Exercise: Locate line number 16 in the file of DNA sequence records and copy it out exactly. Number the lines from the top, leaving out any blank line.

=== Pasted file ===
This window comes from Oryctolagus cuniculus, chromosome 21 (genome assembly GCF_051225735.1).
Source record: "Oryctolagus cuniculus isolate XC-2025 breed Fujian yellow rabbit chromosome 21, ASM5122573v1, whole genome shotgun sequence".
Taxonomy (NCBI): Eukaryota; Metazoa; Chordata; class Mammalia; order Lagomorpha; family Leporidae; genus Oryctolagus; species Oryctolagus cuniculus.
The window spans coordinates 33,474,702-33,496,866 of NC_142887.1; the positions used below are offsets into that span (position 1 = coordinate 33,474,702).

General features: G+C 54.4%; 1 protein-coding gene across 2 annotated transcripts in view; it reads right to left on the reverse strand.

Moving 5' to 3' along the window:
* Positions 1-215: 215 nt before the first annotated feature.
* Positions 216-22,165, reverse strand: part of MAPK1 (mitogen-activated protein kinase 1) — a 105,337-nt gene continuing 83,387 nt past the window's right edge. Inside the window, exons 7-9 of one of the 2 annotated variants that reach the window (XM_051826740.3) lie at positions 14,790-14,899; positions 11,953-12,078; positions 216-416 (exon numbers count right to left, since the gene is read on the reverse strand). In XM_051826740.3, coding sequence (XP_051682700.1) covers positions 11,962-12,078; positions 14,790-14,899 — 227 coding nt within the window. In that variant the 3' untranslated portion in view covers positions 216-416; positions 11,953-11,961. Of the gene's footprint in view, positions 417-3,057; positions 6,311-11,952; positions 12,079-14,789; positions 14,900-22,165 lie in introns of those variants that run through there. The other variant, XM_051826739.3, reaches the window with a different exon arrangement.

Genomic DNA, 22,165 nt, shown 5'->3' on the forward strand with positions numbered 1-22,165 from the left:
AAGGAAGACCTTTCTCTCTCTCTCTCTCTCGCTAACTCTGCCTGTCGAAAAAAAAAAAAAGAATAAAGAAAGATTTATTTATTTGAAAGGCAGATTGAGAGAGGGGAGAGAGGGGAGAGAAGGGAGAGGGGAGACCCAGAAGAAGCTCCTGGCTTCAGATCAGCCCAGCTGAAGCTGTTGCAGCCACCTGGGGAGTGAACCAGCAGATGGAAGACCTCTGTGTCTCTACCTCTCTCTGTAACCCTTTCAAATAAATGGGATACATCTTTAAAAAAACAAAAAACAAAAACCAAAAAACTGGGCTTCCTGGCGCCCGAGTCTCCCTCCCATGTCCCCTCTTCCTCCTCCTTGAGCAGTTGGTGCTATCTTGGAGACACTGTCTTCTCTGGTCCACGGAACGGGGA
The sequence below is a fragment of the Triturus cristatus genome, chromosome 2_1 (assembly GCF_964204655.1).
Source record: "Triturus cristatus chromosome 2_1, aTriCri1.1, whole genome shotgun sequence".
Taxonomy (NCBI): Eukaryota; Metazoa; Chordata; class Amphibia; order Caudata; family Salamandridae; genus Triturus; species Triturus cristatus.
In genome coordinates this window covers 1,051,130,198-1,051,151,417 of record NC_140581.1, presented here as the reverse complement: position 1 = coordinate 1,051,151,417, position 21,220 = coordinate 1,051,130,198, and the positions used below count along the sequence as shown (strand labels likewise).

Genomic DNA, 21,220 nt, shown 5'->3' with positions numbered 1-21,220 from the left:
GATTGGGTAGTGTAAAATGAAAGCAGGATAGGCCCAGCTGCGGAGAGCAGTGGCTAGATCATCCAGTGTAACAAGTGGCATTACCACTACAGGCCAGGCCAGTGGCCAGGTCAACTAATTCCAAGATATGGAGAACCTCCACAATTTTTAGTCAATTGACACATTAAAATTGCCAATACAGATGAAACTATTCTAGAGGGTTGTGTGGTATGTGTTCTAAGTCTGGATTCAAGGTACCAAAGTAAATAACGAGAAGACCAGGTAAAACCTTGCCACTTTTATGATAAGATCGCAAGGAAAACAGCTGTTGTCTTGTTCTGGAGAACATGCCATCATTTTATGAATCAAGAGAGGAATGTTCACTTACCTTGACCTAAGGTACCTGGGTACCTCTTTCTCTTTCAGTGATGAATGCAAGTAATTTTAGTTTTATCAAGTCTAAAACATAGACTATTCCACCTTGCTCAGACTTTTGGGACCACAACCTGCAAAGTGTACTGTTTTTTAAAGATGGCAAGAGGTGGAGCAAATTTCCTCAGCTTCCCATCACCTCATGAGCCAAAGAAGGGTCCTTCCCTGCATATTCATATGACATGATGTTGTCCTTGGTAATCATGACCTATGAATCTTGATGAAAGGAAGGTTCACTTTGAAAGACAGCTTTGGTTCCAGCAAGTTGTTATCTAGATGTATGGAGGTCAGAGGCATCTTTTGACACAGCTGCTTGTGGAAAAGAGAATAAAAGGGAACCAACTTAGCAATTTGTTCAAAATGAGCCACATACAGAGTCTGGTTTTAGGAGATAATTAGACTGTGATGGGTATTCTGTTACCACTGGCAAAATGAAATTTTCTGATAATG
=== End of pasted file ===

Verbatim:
GATTGGGTAGTGTAAAATGAAAGCAGGATAGGCCCAGCTGCGGAGAGCAGTGGCTAGATCATCCAGTGTAACAAGTGGCATTACCACTACAGGCCAGGCCAGTGGCCAGGTCAACTAATTCCAAGATATGGAGAACCTCCACAATTTTTAGTCAATTGACACATTAAAATTGCCAATACAGATGAAACTATTCTAGAGGGTTGTGTGGTATGTGTTCTAAGTCTGGATTCAAGGTACCAAAGTAAATAACGAGAAGACCAGGTAAAACCTTGCCACTTTTATGATAAGATCGCAAGGAAAACAGCTGTTGTCTTGTTCTGGAGAACATGCCATCATTTTATGAATCAAGAGAGGAATGTTCACTTACCTTGACCTAAGGTACCTGGGTACCTCTTTCTCTTTCAGTGATGAATGCAAGTAATTTTAGTTTTATCAAGTCTAAAACATAGACTATTCCACCTTGCTCAGACTTTTGGGACCACAACCTGCAAAGTGTACTGTTTTTTAAAGATGGCAAGAGGTGGAGCAAATTTCCTCAGCTTCCCATCACCTCATGAGCCAAAGAAGGGTCCTTCCCTGCATATTCATATGACATGATGTTGTCCTTGGTAATCATGACCTATGAATCTTGATGAAAGGAAGGTTCACTTTGAAAGACAGCTTTGGTTCCAGCAAGTTGTTATCTAGATGTATGGAGGTCAGAGGCATCTTTTGACACAGCTGCTTGTGGAAAAGAGAATAAAAGGGAACCAACTTAGCAATTTGTTCAAAATGAGCCACATACAGAGTCTGGTTTTAGGAGATAATTAGACTGTGATGGGTATTCTGTTACCACTGGCAAAATGAAATTTTCTGATAATG